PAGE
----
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TOKYO (Reuters) – Facing calls to declare a coronavirus state of emergency, Japanese Prime Minister Shinzo Abe was flamed on social media on Thursday for instead offering people free cloth masks, pointing to growing frustration for some over his handling of the crisis.
Abe’s offer of masks – two per household – came the day after experts had warned Japan was on the brink of a medical crisis as cases rose around the nation, especially in Tokyo. The prime minister said on Wednesday Japan was “barely holding the line” in its battle against the virus.
The prime minister launched his offer to send cloth masks out while wearing one at a meeting of a government task force late on Wednesday. The masks will be sent to each of Japan’s more than 50 million households starting the week after next, with areas seeing a spike in cases getting priority.
“I am wearing one too, but these cloth masks are not disposable,” Abe said. “You can use soap to wash and re-use them, so this should be a good response to the sudden, huge demand for masks,” he said, noting domestic production of disposable masks would likely rise to 700 million in April from 600 million last month.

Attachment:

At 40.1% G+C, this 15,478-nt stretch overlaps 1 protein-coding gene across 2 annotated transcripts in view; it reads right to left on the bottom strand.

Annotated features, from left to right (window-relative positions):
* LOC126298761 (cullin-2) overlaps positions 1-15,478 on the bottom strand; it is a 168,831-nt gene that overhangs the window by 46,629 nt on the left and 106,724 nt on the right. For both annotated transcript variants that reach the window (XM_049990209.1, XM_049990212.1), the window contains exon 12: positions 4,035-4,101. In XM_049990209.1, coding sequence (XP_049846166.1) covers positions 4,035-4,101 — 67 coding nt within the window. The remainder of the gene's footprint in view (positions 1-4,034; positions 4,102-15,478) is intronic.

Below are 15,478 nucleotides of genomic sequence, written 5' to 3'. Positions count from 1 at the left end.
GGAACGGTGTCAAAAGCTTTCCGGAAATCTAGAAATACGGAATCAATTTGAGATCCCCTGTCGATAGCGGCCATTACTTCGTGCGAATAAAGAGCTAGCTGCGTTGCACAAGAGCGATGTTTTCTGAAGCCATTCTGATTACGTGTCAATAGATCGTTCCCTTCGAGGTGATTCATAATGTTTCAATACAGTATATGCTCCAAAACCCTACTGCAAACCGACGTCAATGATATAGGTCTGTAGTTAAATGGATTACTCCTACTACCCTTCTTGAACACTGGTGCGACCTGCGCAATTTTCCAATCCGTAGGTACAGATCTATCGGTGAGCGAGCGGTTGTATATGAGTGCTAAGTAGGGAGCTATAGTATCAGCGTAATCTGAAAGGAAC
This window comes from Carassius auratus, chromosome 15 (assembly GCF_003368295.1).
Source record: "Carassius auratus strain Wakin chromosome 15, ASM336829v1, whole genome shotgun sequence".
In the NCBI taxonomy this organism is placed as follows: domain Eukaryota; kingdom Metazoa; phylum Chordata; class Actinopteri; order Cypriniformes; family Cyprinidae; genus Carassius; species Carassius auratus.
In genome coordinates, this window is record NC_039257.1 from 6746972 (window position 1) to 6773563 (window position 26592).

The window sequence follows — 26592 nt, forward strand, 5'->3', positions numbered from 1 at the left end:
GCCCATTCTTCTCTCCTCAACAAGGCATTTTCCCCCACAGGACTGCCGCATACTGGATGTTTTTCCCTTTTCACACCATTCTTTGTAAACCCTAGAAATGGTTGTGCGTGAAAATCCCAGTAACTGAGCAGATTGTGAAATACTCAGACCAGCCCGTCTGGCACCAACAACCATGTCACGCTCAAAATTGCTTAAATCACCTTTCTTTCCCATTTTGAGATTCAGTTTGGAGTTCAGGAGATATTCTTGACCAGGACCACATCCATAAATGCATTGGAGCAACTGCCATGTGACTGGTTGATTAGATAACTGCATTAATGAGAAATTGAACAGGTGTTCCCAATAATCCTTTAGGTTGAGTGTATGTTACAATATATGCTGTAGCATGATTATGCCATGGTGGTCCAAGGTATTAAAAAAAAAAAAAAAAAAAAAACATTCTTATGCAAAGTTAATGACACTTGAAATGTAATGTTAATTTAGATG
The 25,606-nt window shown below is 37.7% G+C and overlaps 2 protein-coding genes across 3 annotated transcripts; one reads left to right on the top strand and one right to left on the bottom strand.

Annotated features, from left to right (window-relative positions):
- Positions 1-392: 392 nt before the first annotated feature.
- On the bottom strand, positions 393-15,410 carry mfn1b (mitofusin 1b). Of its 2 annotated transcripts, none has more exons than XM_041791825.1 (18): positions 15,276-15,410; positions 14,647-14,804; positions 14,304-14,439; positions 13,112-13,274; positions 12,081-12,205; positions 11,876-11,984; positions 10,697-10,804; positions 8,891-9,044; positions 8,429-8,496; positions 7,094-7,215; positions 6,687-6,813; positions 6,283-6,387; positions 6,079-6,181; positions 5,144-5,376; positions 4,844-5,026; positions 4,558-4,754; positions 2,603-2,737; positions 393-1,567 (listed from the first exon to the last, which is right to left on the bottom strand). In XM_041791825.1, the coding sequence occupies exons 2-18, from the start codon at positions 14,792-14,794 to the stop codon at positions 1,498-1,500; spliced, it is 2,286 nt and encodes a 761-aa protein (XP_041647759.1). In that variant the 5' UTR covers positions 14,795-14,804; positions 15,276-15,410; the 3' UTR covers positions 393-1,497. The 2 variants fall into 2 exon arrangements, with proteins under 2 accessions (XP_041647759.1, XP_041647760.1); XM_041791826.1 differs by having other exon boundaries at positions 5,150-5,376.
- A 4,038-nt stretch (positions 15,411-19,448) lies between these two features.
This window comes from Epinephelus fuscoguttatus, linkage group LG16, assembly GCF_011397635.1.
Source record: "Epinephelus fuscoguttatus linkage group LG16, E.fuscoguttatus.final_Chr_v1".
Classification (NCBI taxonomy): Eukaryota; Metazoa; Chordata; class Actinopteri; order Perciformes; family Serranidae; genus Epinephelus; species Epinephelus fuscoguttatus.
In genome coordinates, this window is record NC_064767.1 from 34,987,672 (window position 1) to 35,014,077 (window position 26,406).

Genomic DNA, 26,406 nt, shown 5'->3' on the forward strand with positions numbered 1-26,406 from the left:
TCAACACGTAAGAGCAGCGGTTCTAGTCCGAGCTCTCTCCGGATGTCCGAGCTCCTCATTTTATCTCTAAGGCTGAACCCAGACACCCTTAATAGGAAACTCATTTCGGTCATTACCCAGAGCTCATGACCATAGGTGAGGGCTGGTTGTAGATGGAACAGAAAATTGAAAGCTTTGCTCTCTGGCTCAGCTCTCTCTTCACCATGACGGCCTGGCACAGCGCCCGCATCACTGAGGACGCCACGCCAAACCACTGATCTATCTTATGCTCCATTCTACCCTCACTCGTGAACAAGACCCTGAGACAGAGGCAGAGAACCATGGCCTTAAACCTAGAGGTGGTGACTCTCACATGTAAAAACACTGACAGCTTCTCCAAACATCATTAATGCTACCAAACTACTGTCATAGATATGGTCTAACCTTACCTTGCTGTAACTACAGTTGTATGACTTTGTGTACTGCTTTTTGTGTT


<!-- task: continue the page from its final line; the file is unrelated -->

Twitter users were scathing, with the hashtag “#AbeMask” the top trend early on Thursday. “Is the Japanese government for real? This is a total waste of tax money,” wrote a user with the handle Usube.
Government ministers including Abe have said it was not yet time to declare a state of emergency that would provide authorities more legal clout to tell residents to stay home, close schools and take other steps, but would not allow penalties in most cases for those who defy the requests.
Though small compared with outbreaks in the United States, Europe and China, coronavirus infections are on the rise in Japan – with some 2,500 confirmed cases as of Thursday morning and 70 deaths – prompting growing expressions of concern among social media users.
Abe first appeared in public wearing a mask on Tuesday. He wore a loose cloth mask for parliamentary committee meetings the following day, sitting beside Finance Minister Taro Aso, who appeared visibly uncomfortable in a disposable paper mask and removed it to talk – in contravention of recommended procedures.
After news of the offer, some Twitter users posted doctored photographs of Abe wearing two masks, one over his mouth and another over his eyes. Others listed nations that are distributing subsidies to each household and said they’d rather just get money.
The offer of two masks per household also attracted scorn.
“If your family has more than two people, what are you supposed to do – fight over them?” posted user Yosuke.
The proposal also came in for caustic satire in yet another subtitled version of the global meme based on the German war film “Downfall”. The clip, which shows a distraught Adolf Hitler being told, “This is not an April Fool’s joke”, had 1 million views as of Thursday morning, and was retweeted by the Japanese Communist Party’s second-in-command, Akira Koike.
Additional reporting by Chang-Ran Kim; Editing by Kenneth Maxwell